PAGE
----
Reviews Logo
SearchHomeContents PageSite Map
Kindred of the East
Vampire: The Masquerade

Justin Achilli, Phil Brucato, Mark Cenczyk, Robert Hatch, et al.
White Wolf

Kindred of the East
Additional Information
Kindred of the East is a giant hardcover sourcebook describing the unique and deadly vampires of the East. The volume includes new character creation rules, new powers, descriptions of the Eastern spirit world (and rules for travelling there), and two chapters full of setting and cultural information. Features include:
-- All-new vampires, ones not descended from Caine;
-- A new way to advance in power -- without the use of generation;
-- New powers, including spirit-swallowing, head detachment and the summoning of ghost-flame;
-- Notes on other Asian supernatural creatures.

White Wolf Games

Past Feature Reviews
A review by Henry Harding

Back when I was just a wee gamer Mamma Harding use to say to me (after I'd thrown a petulant fit) "Don't hit your Mother or after you're dead your hand will grow out of the grave and everyone passing the cemetery will say 'That bad little boy use to hit his mother!'" Besides going a long way to explaining certain phobias I now exhibit, it also shows that Mamma was hip to the what-goes-around-comes-around thing, which is the raison d'être for vampires in White Wolf's Kindred of the East.

Oh, sorry. Not vampires; these eastern bloodsuckers are called Kuei-jin. Except, they don't have to be bloodsuckers necessarily. More about that in a minute.

Designed as an Asian exploration of Vampire: The Masquerade, Kindred of the East isn't a stand-alone game. You need the rules in Vampire: The Masquerade to play this. In other words, you have to have your sushi with good old American walleye.

I have to admit I have a penchant for Eastern culture, so when one of the first things in the game was an invaluable list of suggested resources I was in Nirvana. Shangri-La, baby! Everything from books like "The Tao of Pooh," "The Book of Five Rings," and "The Art of War" to movies like "Ninja Scroll" and "Big Trouble in Little China" to more surprising sources like Peter Gabriel's soundtrack album "Passion." All give indications to what the exotic atmosphere of Kindred of the East should be like, and really that is what White Wolf games are all about. Mood. They are group improvisations where the characters, acted out by the players, live in exotic locales, cope with life-and-death dilemmas, and have really gnarly powers.

The authors (too numerous to list by name) have done not only their homework, but the homework of everyone else in the class as well. Bravo folks!

Kindred of the East is a daunting work. You ain't going to have a game up and running an hour after getting this book. A large reason for this is having to become familiar with a large set of new concepts and phrases and I don't just mean yin and yang. The Eight Lotus Path, the Fivefold Way, Dharmas (just Dharmas, no Gregs), P'o, Hun, Wu -- all have to be digested in order to play this game. Yeah, sure, it's hard slogging at times, but it's definitely worth it. Kindred of the East is a fantastic storytelling platform on which to explore not only Oriental culture and art, but also the intrusion of Western culture into that ancient society. Plus it's neat to have your Devil-tiger Kuei-jin rip the snot out of a haughty Toreador from Boston who thinks sake is just hot wine.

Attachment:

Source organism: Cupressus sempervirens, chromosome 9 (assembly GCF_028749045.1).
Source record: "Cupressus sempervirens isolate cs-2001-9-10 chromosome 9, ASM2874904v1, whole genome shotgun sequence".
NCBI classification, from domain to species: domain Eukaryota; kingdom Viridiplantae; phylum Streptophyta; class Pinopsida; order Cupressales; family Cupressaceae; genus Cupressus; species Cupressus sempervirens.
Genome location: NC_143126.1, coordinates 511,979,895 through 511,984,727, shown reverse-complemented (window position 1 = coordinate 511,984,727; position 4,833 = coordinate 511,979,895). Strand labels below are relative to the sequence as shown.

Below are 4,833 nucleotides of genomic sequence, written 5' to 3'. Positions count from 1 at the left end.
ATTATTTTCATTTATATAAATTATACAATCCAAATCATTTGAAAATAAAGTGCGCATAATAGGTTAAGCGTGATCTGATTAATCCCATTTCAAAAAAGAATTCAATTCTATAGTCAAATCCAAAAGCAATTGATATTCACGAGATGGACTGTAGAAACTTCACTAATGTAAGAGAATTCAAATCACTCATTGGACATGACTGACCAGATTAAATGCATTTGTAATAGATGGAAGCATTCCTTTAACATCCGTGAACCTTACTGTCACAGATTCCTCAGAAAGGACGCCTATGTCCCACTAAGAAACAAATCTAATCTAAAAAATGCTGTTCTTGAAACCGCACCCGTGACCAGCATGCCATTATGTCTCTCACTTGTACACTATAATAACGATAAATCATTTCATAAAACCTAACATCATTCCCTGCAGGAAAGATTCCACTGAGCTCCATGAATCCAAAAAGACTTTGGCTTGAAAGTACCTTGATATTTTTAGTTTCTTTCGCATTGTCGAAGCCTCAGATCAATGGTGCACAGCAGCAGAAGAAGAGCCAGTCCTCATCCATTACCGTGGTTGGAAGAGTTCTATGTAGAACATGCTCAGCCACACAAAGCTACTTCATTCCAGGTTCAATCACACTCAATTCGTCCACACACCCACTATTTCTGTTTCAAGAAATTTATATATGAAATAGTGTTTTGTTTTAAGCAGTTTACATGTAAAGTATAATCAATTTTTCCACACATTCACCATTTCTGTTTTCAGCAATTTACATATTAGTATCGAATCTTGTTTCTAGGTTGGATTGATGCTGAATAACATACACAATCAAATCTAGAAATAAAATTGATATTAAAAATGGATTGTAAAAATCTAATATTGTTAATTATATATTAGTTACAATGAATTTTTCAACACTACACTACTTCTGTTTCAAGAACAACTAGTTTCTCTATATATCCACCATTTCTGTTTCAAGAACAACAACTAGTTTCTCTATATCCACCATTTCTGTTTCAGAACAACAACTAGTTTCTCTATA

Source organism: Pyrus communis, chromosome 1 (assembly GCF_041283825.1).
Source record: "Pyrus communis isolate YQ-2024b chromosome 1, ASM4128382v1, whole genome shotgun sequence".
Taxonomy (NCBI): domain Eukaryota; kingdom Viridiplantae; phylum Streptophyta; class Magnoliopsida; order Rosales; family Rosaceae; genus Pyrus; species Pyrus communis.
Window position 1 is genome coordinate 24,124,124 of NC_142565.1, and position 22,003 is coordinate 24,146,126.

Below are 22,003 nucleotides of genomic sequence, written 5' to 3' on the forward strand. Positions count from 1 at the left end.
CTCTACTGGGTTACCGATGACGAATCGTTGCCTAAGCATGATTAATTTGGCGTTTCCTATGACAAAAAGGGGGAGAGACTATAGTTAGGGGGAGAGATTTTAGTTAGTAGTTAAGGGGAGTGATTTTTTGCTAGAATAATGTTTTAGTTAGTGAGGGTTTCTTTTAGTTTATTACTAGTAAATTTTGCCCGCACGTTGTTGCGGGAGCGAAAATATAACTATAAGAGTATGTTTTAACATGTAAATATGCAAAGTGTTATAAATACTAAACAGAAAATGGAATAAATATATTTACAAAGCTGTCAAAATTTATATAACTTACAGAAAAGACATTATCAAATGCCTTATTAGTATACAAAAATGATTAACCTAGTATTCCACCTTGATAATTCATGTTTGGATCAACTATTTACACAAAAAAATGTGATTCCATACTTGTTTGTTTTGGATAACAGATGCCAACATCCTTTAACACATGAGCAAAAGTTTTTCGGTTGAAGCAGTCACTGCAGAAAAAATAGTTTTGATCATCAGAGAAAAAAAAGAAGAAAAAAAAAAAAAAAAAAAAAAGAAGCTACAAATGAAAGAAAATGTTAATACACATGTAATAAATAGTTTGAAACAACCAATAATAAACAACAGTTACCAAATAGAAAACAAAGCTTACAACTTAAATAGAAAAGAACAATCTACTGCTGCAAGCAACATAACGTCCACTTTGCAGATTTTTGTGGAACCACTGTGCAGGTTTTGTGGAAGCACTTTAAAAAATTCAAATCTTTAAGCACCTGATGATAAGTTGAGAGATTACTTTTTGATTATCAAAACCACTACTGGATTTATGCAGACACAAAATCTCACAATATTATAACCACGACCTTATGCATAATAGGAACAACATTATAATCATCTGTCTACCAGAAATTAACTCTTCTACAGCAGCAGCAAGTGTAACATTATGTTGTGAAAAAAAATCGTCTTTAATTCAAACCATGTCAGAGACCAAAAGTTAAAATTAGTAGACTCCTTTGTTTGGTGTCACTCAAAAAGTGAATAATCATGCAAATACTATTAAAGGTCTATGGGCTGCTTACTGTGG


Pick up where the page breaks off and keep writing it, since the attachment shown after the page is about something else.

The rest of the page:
Particularly intriguing is the entire history of Asia condensed into one chapter with Kuei-jin highlights. It is a blend of historical fact and imagination. (Did you know the expulsion of westerners from Japan in 1639 and for the ensuing two centuries was due to a group of Jesuits trying to destroy a vampire enclave? They don't teach you stuff like that in school anymore.) Plus you get thumbnail travelogues of the modern day Orient, all the five-star attractions an undead tourist can hope to visit.

In a way, this work is almost like a primer for an English teacher going to work in Tokyo for three years. It's not Kansas anymore, Toto, and that's the point. The vampires don't necessarily drink blood. The Kuei-jin aren't bitten and Embraced: they walk the road back from the other side of the grave because of a karmic debt from when they were alive. They might have hit their Mothers, but Kuei-jin don't just have their hands grow out of the graves -- they go to noodle bars and get tattoos.

Copyright © 1999 by Henry Harding

Henry Harding has been gaming since he was knee high to an elf. If only someone would pry the dice out of his hands he might get started on that sequel to War and Peace he's been thinking of writing.

SearchContents PageSite MapContact UsCopyright

If you find any errors, typos or other stuff worth mentioning, please send it to
Copyright © 1996-2014 SF Site All Rights Reserved Worldwide